Purported path-breaking leads to heartburning

Published : Dec 24, 2005 00:00 IST

SOURAV GANGULY'S omission from the Indian cricket squad for the third Test against Sri Lanka has evoked strong reactions. And predictably so. The selectors have either acted in a manner that is extremely biased against an individual who, in this case, happens to be a distinguished former India captain, or they have embarked on a bold, path-breaking course. The line between the two perceptions is thin.

Let's consider scenario No. 1: that the selectors were unfair to Ganguly. Here was a man with a creditable Test record (5150 runs in 86 matches at 40.87), who, under increasing pressure to retain his place, produced battling, if not attractive, innings of 40 and 39 in situations where the match could have gone either way.

Skipper Rahul Dravid acknowledged Ganguly's performances in the Test. Earlier, coach Greg Chappell spoke about Ganguly `fitting in' well into the Indian team.

Yet, it took no more than five minutes for the selection panel to strike out his name from the list. Was it an open and shut case?

It is true that Yuvraj Singh's second innings effort (unbeaten 77) was made with far more conviction. He is an in-form batsman, whose footwork has shown considerable improvement. But Ganguly's efforts cannot be discounted.

He was searching for Test form, and if the second Test at the Kotla was any indication, he was gradually gaining in confidence. However, he was shown the door in a manner that betrayed a lack of respect to a senior cricketer and India's most successful captain (Ganguly has led India to 21 wins in 49 Tests).

Chairman of selectors Kiran More told the media that Ganguly had to be left out since it would not be proper to retain him in the 15 and not play him in the XI. Even if the selection panel had decided to persist with Yuvraj in the XI, and if Ganguly had to be dropped to accommodate Sehwag, who was returning after a bout of illness, the wise men could have given the Bengal cricketer the option of whether he wanted to continue in the squad. By dropping Ganguly, they were cutting his lifeline. In any case, Chappell and Dravid have maintained that it is the `squad' rather than the `XI' that plays.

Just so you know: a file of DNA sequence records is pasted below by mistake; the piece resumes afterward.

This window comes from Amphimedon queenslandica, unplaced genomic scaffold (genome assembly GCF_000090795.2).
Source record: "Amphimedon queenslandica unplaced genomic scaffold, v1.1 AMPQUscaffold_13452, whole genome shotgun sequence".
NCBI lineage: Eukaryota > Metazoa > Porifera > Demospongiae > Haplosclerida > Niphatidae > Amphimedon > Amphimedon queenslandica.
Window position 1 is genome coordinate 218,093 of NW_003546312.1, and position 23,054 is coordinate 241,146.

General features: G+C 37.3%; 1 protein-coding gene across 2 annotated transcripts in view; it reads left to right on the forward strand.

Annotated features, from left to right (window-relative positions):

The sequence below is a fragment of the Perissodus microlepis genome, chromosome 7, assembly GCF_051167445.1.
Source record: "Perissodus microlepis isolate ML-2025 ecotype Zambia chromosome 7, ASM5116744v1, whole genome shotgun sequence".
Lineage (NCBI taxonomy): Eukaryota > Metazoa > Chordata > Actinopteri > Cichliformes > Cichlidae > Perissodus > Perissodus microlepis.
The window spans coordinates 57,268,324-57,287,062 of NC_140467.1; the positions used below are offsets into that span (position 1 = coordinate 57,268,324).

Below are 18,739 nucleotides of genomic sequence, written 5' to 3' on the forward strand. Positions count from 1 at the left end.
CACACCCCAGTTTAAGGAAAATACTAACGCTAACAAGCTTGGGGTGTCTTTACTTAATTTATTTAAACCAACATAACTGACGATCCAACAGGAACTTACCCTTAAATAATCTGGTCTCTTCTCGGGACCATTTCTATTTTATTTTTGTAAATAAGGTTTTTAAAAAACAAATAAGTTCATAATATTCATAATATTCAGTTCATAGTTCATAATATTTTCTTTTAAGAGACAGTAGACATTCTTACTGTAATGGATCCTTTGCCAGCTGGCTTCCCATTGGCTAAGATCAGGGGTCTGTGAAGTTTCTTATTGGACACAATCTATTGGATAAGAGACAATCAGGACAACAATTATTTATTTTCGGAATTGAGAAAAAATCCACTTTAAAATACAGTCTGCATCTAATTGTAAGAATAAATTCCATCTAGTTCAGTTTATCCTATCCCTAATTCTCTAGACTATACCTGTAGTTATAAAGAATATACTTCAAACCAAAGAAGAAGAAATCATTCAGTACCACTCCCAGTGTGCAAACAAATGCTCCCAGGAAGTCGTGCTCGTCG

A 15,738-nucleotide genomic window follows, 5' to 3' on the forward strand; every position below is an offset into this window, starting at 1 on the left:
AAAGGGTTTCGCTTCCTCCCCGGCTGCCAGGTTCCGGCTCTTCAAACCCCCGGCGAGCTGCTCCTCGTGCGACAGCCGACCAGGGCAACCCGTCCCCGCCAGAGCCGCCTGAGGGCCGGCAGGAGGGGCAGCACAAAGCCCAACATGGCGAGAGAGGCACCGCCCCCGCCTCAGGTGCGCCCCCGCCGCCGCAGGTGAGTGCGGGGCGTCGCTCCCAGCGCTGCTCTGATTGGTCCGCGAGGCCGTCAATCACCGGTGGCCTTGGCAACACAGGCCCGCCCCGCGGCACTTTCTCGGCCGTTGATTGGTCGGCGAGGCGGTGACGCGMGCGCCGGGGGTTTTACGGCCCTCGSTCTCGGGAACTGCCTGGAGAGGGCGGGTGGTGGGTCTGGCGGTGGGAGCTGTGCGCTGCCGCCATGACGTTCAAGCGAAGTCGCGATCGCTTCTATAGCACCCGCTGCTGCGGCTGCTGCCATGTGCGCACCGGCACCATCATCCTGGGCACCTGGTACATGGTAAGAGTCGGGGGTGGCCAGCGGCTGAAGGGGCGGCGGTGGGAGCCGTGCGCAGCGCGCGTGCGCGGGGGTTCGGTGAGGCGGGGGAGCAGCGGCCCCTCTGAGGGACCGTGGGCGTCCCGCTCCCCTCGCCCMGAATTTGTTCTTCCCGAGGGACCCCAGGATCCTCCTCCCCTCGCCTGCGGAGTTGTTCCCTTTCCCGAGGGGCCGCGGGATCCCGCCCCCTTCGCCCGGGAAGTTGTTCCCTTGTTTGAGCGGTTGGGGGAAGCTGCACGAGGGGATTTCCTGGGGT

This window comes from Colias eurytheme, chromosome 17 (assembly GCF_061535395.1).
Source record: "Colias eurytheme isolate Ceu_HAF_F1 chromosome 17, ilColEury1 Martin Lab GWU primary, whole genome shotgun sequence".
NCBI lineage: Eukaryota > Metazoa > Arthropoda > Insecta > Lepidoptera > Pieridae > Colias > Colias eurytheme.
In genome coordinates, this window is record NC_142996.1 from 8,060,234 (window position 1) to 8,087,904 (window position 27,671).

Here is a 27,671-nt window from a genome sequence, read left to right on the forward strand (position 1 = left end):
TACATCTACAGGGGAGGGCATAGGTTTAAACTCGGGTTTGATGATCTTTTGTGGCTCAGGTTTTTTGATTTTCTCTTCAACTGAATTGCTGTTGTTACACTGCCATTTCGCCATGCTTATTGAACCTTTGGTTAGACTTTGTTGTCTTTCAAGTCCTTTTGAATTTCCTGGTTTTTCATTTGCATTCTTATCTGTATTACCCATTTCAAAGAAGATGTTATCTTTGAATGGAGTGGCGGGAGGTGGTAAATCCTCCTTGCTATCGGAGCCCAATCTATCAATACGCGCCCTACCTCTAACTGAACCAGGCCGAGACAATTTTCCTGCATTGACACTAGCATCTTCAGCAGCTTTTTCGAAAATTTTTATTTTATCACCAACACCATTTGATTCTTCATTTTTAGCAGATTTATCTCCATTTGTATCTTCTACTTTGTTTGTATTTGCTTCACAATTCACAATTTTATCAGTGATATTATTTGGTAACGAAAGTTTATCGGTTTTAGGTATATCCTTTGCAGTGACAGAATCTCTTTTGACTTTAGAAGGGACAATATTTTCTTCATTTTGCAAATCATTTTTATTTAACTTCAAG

If performance was the only yardstick, then out of form opener Gautam Gambir should have been axed, especially since the cricketer replacing Ganguly was an opener in Wasim Jaffer.

And if, indeed, Ganguly was picked as a batting all-rounder, then one hardly saw him with the ball in New Delhi. Ganguly was totally kept out of the one-day squad against Sri Lanka and South Africa since the selectors were not keen on disturbing a winning combination. By dropping Ganguly from the squad for the third Test, they were doing just the opposite. Simply put, he was not given a fair chance.

Now to scenario 2: That the selectors were indeed building a side for tomorrow and that Yuvraj was a part of that future. They had felt Ganguly's best days as a batsman were behind him, picked Yuvraj at No. 6, and wanted the punishing left-hander to evolve in that slot.

If the selectors were not confident about Ganguly — he has faltered against better attacks in this phase of his career and averaged just 9.60 in three Tests against Pakistan at home this year — then it made more sense to drop him now than in the middle of the Pakistan tour. Yuvraj was a better runner between the wickets and would bring with him more energy and enthusiasm to the field.

The selectors could have also identified one half of the opening combination as a problem area and decided to have more depth in the department. Dravid opening in the first innings of the second Test did not send the right signals — the balance of the team is a critical area. By retaining Gambhir, the wise men might have been stressing on giving youth its due apart from recognising his close-catching ability.

And this resulted in a sad exit for Ganguly. A tough-talking skipper with an instinctive feel for the game, he backed some and rubbed some others the wrong way. He was a leader of men who brought with him a dash of aggression to the Indian side. In his pomp, he was a charming batsman, with glorious off-side strokes.

While the logic of looking at youth cannot be faulted, the manner in which Ganguly was dumped left a lot to be desired. You cannot deprive a man of his dignity.

In the days ahead, the selectors will have to apply the same yardstick to the other senior cricketers. If exceptions are made, then their decision to omit Ganguly will be viewed from a different perspective.

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